Fourth of July is just around the corner and you are likely eagerly preparing for all the fun festivities the day brings. How can you beat lounging in the backyard with a good BBQ, friends and family, and beautiful fireworks lighting up the night sky. Sure, it’s a ton of fun for us humans, but our furry friends probably don’t see it the same way.

All the noises, crowds and commotion can be extremely stressful for them. In fact, more pets run away from home on the Fourth than any other day of the year. Unfortunately, that also means that animal shelters experience the highest intake rates of stray and lost pets on the 4th and 5th of July. Even the most laid-back pets might be exposed to other dangers like alcohol or poisonous items. Be extra careful with your pets this Fourth of July and follow some of our tips below so your pet stays safe this year.

 

Be prepared in the event that your pet does escape

  • Collar and ID tag. Check to make sure pet collars are secure and tags are up-to-date and readable.
  • Microchip. Don’t have a microchip for your pet yet? Now is a great time! Call the micochip company to make sure the chip is registered and has your current information.
  • Photos of your pet. If your pet does get our, you’ll want photos to make lost pet flyers. Have a clear body shot and face shot somewhere you can access quickly.
  • Pet GPS. Several companies sell GPS transmitters designed to attach to your pet’s collar! The units are created to a size and weight suitable for dogs or cats (on a safety release collar of course) who are at least 10 pounds. Test the units out before the 4th so you’re familiar with how they function.

 

Create a calm and safe environment for your pets

  • Keep pets inside. Even if they are usually fine outdoors and have been fine in previous years, there is a reason so many pets end up in the shelters on the 4th of July. You never know when someone is going to set off a firework that will frighten your pet into bolting.
  • Party time? Don’t take your pet to celebrations. Your pet is safest inside your own home. If you are having people over, lock your pets in a bedroom or in a crate so they cannot run away as people come and go. Ask guests not to let them out no matter what.
  • Keep windows AND doors closed & locked.Startled pets have been known to push or jump through screens or even cracked windows. Keep doors to the outside closed during and after firework hours to prevent pets from slipping past you as you exit or enter. Pets can stay stressed for hours after the fireworks stop – don’t assume they won’t bolt even after the fireworks have died down.
  • Turn on the TV or music. Play something with volume up loud enough to muffle firework noises. You do not have to blast the TV or radio to full volume, just loud enough to distract from other sounds. If you have a CD player, check out Through A Dog’s Ear — the Adopt-a-Pet.comstaff uses this for their anxious dogs and it really helps!
  • Ignore their fear. Let them hide if they want, but don’t coax or pay attention to a pet exhibiting fearful behavior. You don’t want to unintentionally reward scared behavior. Also, if you are calm and relaxed, this can help your pet feel more secure.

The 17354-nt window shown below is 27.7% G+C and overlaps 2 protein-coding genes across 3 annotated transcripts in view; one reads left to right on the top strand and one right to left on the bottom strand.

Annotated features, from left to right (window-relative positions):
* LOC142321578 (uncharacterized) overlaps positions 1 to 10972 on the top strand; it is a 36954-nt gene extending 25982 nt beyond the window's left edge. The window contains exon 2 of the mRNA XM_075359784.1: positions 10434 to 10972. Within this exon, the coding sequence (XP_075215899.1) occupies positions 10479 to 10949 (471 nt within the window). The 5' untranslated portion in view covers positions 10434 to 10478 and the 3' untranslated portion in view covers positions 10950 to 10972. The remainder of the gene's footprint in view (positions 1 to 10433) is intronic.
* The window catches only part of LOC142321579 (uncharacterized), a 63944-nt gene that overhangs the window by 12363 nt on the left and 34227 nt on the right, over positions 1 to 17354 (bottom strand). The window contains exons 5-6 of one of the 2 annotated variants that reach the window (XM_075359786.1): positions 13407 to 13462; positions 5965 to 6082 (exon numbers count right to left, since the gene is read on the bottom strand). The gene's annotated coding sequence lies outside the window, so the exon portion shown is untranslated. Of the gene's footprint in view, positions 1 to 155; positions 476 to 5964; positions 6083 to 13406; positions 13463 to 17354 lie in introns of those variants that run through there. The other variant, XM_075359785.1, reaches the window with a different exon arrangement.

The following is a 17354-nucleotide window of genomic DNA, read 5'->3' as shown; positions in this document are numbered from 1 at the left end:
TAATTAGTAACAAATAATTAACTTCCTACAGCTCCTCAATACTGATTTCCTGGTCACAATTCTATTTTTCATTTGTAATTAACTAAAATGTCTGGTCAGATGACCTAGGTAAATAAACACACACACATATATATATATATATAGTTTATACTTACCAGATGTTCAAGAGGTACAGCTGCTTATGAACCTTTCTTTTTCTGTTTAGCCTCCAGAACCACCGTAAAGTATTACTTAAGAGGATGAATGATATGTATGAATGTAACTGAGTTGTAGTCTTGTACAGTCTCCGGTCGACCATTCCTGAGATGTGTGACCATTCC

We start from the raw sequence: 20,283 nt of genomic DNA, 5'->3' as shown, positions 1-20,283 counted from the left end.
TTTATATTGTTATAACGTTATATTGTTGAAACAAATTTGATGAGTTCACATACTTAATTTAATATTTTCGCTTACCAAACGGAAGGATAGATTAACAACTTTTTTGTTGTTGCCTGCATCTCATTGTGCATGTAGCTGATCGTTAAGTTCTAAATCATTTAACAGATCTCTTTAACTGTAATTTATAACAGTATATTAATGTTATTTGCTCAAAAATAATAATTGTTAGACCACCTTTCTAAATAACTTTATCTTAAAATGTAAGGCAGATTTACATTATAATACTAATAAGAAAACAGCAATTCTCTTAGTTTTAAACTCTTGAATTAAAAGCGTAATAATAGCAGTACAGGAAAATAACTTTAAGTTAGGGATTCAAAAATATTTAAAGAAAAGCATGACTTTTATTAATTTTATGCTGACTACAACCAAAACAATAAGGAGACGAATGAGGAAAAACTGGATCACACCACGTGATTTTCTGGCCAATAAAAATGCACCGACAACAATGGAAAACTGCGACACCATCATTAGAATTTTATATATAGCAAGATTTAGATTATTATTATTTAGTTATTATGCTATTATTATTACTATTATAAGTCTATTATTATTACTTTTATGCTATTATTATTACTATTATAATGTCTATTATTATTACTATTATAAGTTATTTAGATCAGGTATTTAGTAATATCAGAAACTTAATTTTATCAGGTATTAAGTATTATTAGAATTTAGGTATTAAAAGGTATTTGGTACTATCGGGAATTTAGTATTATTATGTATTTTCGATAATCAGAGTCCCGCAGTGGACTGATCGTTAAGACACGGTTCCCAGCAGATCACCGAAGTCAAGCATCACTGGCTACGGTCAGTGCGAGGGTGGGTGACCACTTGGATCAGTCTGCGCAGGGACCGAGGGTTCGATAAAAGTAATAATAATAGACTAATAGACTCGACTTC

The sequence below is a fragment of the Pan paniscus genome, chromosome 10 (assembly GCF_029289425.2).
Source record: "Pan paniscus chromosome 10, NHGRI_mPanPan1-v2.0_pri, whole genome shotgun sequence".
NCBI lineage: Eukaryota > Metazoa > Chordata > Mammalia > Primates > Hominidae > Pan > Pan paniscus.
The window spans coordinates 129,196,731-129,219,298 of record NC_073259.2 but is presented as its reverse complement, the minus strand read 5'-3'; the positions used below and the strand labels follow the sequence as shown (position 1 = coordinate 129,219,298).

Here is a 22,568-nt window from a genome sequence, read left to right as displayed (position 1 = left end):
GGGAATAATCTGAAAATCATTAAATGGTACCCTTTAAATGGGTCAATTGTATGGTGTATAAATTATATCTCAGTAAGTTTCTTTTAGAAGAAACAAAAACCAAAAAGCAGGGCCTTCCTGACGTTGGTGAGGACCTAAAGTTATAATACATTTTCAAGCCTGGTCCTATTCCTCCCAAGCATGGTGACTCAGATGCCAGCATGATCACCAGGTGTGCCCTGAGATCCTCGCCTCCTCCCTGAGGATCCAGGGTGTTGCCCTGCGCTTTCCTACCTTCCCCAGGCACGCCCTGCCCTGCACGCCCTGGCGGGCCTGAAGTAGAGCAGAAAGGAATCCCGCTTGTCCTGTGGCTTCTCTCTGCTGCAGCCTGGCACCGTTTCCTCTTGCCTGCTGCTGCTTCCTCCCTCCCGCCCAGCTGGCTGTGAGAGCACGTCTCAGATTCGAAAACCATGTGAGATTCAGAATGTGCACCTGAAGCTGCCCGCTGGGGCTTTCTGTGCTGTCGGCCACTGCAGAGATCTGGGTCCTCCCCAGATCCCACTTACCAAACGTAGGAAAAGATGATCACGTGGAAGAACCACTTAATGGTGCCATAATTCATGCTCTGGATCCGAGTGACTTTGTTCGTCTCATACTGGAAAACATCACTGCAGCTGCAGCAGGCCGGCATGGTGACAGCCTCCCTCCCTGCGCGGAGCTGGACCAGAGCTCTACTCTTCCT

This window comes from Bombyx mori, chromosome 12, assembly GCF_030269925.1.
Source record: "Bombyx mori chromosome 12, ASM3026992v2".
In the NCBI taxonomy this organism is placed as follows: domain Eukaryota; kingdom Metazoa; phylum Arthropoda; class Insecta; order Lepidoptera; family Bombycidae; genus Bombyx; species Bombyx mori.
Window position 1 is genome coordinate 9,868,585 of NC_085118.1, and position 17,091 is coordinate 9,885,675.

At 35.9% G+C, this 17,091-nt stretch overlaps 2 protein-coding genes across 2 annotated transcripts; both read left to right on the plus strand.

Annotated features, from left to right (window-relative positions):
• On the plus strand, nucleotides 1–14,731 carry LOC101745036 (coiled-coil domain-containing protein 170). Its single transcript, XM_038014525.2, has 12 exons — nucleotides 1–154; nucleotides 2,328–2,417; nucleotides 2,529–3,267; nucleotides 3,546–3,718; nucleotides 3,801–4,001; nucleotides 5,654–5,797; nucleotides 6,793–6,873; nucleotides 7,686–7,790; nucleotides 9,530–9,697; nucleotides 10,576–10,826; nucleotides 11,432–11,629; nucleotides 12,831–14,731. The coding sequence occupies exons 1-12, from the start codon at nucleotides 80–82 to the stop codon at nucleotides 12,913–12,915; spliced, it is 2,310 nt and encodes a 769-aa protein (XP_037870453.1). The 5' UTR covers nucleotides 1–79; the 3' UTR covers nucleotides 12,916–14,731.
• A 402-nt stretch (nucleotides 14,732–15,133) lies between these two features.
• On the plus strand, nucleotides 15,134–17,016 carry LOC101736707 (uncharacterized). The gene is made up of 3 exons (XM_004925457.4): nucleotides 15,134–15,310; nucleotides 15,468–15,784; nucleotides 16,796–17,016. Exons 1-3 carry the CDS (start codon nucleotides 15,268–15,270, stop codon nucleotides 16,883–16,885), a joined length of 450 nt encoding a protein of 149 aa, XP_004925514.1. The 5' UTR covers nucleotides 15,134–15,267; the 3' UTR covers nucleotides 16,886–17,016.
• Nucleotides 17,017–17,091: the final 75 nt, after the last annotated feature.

• Anxiety remedies. Many pets respond dramatically to Rescue Remedy, sold at many pet or health food stores too, or at  rescueremedy.com. If you know your pet gets dangerously distressed during fireworks, talk to your vet about possible short-term medication.

 

Keep pets away from alcoholic beverages

  • Pets who ingest alcohol could become very intoxicated and weak, severely depressed or could even go into a coma. Death from respiratory failure is also a possibility in severe cases.

 

Do not apply any sunscreen or insect repellent product that is not specifically labeled for use on animals

  • Plan on taking your pet for a stroll during the day? You may want to protect your best friend from the hot sun or pesky bugs, but make sure you only give them items made for pets. Ingestion of sunscreen products can result in drooling, vomiting, diarrhea, excessive thirst and lethargy and insect repellents that contains DEET can lead to neurological problems.

 

Resist the urge to give pets BBQ food

  • It might seem harmless to give your pet a special treat on the 4th, but any diet change, even for one meal, can cause severe indigestion and diarrhea. This is particularly true for older animals who have more delicate digestive systems and nutritional requirements. Even if your pet tolerates new foods well, there are some foods such as onions, chocolate, coffee, grapes, raisins, salt and yeast dough, that are always potentially toxic to companion animals. 

 

Never use fireworks around pets! 

  • Even if your pet isn’t stressed out by the lights and sounds, make sure you still keep pets away from the light shows. Exposure to lit fireworks can severely burn and cause trauma to the face and paws of curious pets. Even unused fireworks can pose a danger because many contain potentially toxic substances, like potassium nitrate, arsenic and other heavy metals.

 

These are just some tips to get you started. Check out some of our past Fourth of July articles for additional resources.